BY AHMAD MUKHTAR
The vast majority of the victims of the attack were young women and girls, according to the United Nations office in the country and officials from the KAAJ Higher Educational Center that was hit by the suicide bombing.
The attack struck Kabul’s western Dasht-e-Barchi neighborhood, which is heavily populated by members of the Hazara Shitte Muslim ethnicity. Afghanistan’s Hazaras have been targeted for years by the ISIS branch in the country and the Taliban, both of which view Hazaras as heretics. Many people consider the ongoing attacks against the community acts of genocide against Hazaras, one of the largest but most oppressed ethnic groups in Afghanistan.
In recent years, Hazaras have been subjected to a series of massacres, including previous attacks in Dasht-e-Barchi, targeting wedding halls, hospitals, sports centers, schools, education centers, and mosques.
The protests, led in most cases by women, saw people take to the streets over the weekend chanting slogans including, “Security is our right! Education is our right! Stop genocide!”
On social media, the Twitter hashtag “StopHazaraGenocide” garnered more than 1 million shares and was used by several members of Afghanistan’s former government, which collapsed in August 2021 as the Taliban stormed back to power.
“We should admit our Hazara people have been killed many times in a systematic and purposeful way in places of education, health, sports, and mosques,” former vice president Abdul Rahid Dostum tweeted. “We have witnessed the massacre of Hazara schoolchildren many times.”
One of the biggest protests, Monday in Mazar-e-Sharif, the capital city of the northern Balkh province, was led by female university students. Like every other protest in the country since the hard-line group’s takeover, it was met with a swift, armed response by Taliban security forces.
Videos on social media appeared to show Taliban forces locking many female students inside a dorm to prevent them from joining the protest.
“Silence is betrayal,” chanted women in one video as they attempted to break a locked door to get out. Other women who made it onto the streets of Mazar-e-Sharif changed: “We are innocent, don’t kill us!”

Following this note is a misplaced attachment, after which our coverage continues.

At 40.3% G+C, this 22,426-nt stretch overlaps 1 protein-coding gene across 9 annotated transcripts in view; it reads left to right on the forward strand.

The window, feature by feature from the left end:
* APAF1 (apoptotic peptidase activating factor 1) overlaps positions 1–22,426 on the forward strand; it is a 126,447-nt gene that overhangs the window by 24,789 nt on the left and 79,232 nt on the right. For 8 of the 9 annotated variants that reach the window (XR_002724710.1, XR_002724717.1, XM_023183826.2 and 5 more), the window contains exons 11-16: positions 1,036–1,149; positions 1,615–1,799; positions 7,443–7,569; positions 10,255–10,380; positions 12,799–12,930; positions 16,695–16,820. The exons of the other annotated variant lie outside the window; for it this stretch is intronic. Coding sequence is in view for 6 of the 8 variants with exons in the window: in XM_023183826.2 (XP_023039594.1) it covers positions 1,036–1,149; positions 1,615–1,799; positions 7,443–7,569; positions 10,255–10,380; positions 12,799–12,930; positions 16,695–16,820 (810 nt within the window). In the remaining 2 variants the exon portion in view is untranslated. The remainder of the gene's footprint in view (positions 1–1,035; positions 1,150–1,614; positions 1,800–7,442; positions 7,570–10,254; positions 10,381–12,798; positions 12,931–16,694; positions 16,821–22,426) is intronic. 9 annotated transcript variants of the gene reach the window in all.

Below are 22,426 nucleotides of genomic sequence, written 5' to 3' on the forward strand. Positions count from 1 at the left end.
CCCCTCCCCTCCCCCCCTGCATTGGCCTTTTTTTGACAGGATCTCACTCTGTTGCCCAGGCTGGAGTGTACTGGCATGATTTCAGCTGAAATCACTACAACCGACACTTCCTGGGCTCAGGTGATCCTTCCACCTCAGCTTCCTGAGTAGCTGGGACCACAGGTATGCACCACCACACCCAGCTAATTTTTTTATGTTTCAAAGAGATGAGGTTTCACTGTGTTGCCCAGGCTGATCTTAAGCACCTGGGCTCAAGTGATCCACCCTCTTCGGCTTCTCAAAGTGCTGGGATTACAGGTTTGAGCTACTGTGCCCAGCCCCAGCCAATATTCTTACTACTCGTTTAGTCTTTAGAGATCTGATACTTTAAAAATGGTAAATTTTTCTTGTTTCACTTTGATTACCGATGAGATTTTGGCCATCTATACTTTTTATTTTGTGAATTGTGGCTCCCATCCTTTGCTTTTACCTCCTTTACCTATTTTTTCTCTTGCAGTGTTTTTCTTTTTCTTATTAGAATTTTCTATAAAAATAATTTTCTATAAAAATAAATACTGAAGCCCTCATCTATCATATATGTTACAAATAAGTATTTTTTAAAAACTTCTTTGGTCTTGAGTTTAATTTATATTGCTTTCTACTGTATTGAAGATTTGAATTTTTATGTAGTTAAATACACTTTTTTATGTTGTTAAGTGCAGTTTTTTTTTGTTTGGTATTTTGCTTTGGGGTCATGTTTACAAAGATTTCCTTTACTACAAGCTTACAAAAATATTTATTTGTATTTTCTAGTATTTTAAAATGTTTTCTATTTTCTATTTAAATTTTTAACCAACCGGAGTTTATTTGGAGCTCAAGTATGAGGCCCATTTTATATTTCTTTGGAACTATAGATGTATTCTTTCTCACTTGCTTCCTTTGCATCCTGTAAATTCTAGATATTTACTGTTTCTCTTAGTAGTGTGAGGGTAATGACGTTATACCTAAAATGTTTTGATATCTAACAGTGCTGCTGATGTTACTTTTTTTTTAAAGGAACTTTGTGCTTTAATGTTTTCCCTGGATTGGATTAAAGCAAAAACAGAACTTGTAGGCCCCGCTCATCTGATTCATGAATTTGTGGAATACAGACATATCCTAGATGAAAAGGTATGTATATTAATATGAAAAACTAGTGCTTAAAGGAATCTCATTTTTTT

“When you lock students in their dorms to silence them, it shows how scared you are of the women’s voices,” said Heather Barr, women’s rights director at the New York-based group Human Rights Watch, in a tweet that included the video.
Protests in Herat and Bamyan provinces on Sunday, also in solidarity with Hazara students killed in the attack on the KAAJ center, were also set upon by the Taliban. Armed members of the group beat women, fired into the air and threatened students with warnings that their university would be turned into a mosque if they didn’t stop, according to one female protester.
Videos shared on social media appeared to show an armed Taliban member grabbing a woman by the shoulder and pushing her away, and another pointing a handgun at the protesters with his finger on the trigger, issuing threats.
A protest in the capital of Kabul also turned violent when Taliban forces fired shots into the air to disperse the demonstrators. One of the women who attended the protest, Parwin Nikbin, told CBS News the Taliban had beaten people there, including one who had to be hospitalized.
“They used [rifle] butt-strokes and stun guns against us,” Parwin said. “They were very brutal and threatened to kill us if we didn’t stop. We want our rights. We want our security rights. What are you killing us for?” Parwin demanded.
The Taliban officially banned protests in Afghanistan after retaking power more than a year ago, but brave women and girls have continued to hold protests despite the risk of arrest or violence to demand their rights.
“Disturbing scenes in Kabul today of women — calling for greater protection of their communities after Friday’s college attack in Hazara area — being met by yet more violence,” the U.N. office in Afghanistan said, urging the Taliban “to safeguard rights of all Afghans & stop using weapons to prevent right of peaceful protest.”
In the Dasht-e-Barchi neighborhood, a banner hung by the families of two female victims of Friday’s bombing was still hanging this week.
“Both dreamed of studying engineering to build, but their dreams remained unfulfilled,” reads the banner. It adds a call for the young women’s classmates to carry on with their educations despite the risks, and to fulfill their “unfinished dream.”